But after the Cats learned that won't be happened, they had to move on. For John Calipari, that means looking to the future.
"I'm really disappointed we didn't make the NCAA Tournament but we are going to use this time to make us better," Calipari said in a tweet.
The good news is that Coach Cal and the Cats will be able to improve by playing actual games.
Just hours after UK found out it would not play in the Big Dance, the Cats were tabbed as the top overall seed in the NIT. There, they will face Robert Morris at 7:30 p.m. ET on Tuesday on ESPN. UK last played in the NIT in 2009 - the season before Coach Cal arrived in Lexington - and the Cats won two games and advanced to the quarterfinals before losing at Notre Dame.
That season, UK played its first-round game in Memorial Coliseum and was positioned to host once again in 2013 as a No. 1 seed. However, due to the fact NCAA Tournament second- and third-round games are being played in Rupp Arena this week, UK was unable to do so.
"We did not place a bid to host the first round of the NIT due to limited staff availability to properly host a game at Memorial Coliseum," Executive Associate Athletics Director DeWayne Peevy said in a statement. "Because the University of Kentucky is hosting the NCAA second- and third-round games at Rupp Arena on March 21 and 23, the facility was not available for a first-round NIT game."
Should UK advance past Robert Morris, the Cats would host either Providence or Charlotte in the second round in Rupp as well as a potential quarterfinal.
Though the Cats won't be playing at home, the NIT first round will be a homecoming for Coach Cal. Calipari's home town is Moon Township, Pa., which happens to be the same Pittsburgh suburb where Robert Morris is located.
In fact, the Charles L. Sewall Center, the 3,056-seat arena where Robert Morris plays its home games, is barely a mile drive down University Boulevard from Moon Area High School, Coach Cal's alma mater. Adding another piece of interesting backstory, Calipari's grandmother worked in the Robert Morris cafeteria.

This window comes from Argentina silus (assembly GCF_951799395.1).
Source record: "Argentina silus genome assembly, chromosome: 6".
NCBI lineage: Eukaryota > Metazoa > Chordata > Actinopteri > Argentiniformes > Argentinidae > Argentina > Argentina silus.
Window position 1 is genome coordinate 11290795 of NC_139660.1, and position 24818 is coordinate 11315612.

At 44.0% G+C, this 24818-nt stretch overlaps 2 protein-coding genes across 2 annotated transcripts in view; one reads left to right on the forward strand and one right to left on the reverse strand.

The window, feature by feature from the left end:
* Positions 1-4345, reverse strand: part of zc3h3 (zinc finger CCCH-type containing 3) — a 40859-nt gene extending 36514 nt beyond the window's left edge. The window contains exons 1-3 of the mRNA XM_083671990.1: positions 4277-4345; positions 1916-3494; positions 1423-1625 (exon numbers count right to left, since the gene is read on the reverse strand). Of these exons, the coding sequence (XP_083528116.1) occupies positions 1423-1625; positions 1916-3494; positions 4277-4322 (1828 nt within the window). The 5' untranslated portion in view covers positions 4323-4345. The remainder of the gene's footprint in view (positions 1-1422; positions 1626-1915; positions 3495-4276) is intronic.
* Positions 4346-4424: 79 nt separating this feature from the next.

As proud as locals may be of their native son, Robert Morris won't be looking to give him too friendly a welcome. The Colonials (23-10) received an NIT bid after winning the Northeastern Conference regular-season title but falling short of the NEC's automatic bid by losing to Mount St. Mary's in the semifinals of the conference tournament.
"I feel like Rocky from Rocky I, who just got his shot at the champion to fight against the defending national champion in our home city," said third-year head coach Andrew Toole in joining ESPNU's NIT Selection Show.
Robert Morris, however, has more prizefighting experience than Rocky Balboa did when he got his shot at heavyweight champion Apollo Creed.
The Colonials have won 15 of 18 games and boast a victory over co-Mid-Atlantic Conference champion Ohio. They also lost by just two on the road against Xavier and held a second-half lead at Arkansas before falling, 79-74.
"We knew we were going to play a team like Kentucky or one of the teams that was on the bubble and hopefully we'll prepare ourselves mentally to go and play a great game against a great team," Toole said.
UK has faced Robert Morris just once in school history, winning 92-67 on Dec. 30, 1993 in Rupp.
Whoever the Cats' opponent turned out to be, Coach Cal's priorities for the NIT were going to remain the same. He wants to win games even though the tournament in which he's coaching doesn't have all the right letters, but the simple fact that he gets to keep coaching his team is what matters.
"Even now, I'm going to coach these guys, try to make them better (and) give everything I can to make sure we control our destiny in the future," Calipari said.
Calipari, like the Big Blue Nation, doesn't want to ever be on the NCAA Tournament bubble again. The path to making that happen starts now.